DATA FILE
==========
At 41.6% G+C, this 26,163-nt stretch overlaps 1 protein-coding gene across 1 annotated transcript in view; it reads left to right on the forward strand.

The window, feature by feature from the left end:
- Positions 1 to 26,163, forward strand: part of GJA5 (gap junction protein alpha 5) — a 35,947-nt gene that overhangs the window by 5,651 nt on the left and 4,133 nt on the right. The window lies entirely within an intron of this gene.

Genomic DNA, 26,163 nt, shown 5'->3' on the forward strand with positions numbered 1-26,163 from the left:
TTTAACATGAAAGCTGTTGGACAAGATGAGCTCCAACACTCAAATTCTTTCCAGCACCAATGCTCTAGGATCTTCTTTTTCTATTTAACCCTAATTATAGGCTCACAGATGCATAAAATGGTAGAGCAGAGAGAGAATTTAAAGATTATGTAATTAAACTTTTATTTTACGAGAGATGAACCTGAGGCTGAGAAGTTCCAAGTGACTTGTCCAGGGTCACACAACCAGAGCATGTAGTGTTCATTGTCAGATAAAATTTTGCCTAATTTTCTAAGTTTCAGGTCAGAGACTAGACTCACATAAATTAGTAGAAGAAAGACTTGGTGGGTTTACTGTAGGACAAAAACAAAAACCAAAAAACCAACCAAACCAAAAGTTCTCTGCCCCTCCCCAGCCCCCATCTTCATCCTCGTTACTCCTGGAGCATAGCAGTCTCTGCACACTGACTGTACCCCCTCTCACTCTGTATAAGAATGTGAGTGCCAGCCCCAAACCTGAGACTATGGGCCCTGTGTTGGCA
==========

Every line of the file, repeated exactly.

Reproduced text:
At 41.6% G+C, this 26,163-nt stretch overlaps 1 protein-coding gene across 1 annotated transcript in view; it reads left to right on the forward strand.

The window, feature by feature from the left end:
- Positions 1 to 26,163, forward strand: part of GJA5 (gap junction protein alpha 5) — a 35,947-nt gene that overhangs the window by 5,651 nt on the left and 4,133 nt on the right. The window lies entirely within an intron of this gene.

Genomic DNA, 26,163 nt, shown 5'->3' on the forward strand with positions numbered 1-26,163 from the left:
TTTAACATGAAAGCTGTTGGACAAGATGAGCTCCAACACTCAAATTCTTTCCAGCACCAATGCTCTAGGATCTTCTTTTTCTATTTAACCCTAATTATAGGCTCACAGATGCATAAAATGGTAGAGCAGAGAGAGAATTTAAAGATTATGTAATTAAACTTTTATTTTACGAGAGATGAACCTGAGGCTGAGAAGTTCCAAGTGACTTGTCCAGGGTCACACAACCAGAGCATGTAGTGTTCATTGTCAGATAAAATTTTGCCTAATTTTCTAAGTTTCAGGTCAGAGACTAGACTCACATAAATTAGTAGAAGAAAGACTTGGTGGGTTTACTGTAGGACAAAAACAAAAACCAAAAAACCAACCAAACCAAAAGTTCTCTGCCCCTCCCCAGCCCCCATCTTCATCCTCGTTACTCCTGGAGCATAGCAGTCTCTGCACACTGACTGTACCCCCTCTCACTCTGTATAAGAATGTGAGTGCCAGCCCCAAACCTGAGACTATGGGCCCTGTGTTGGCA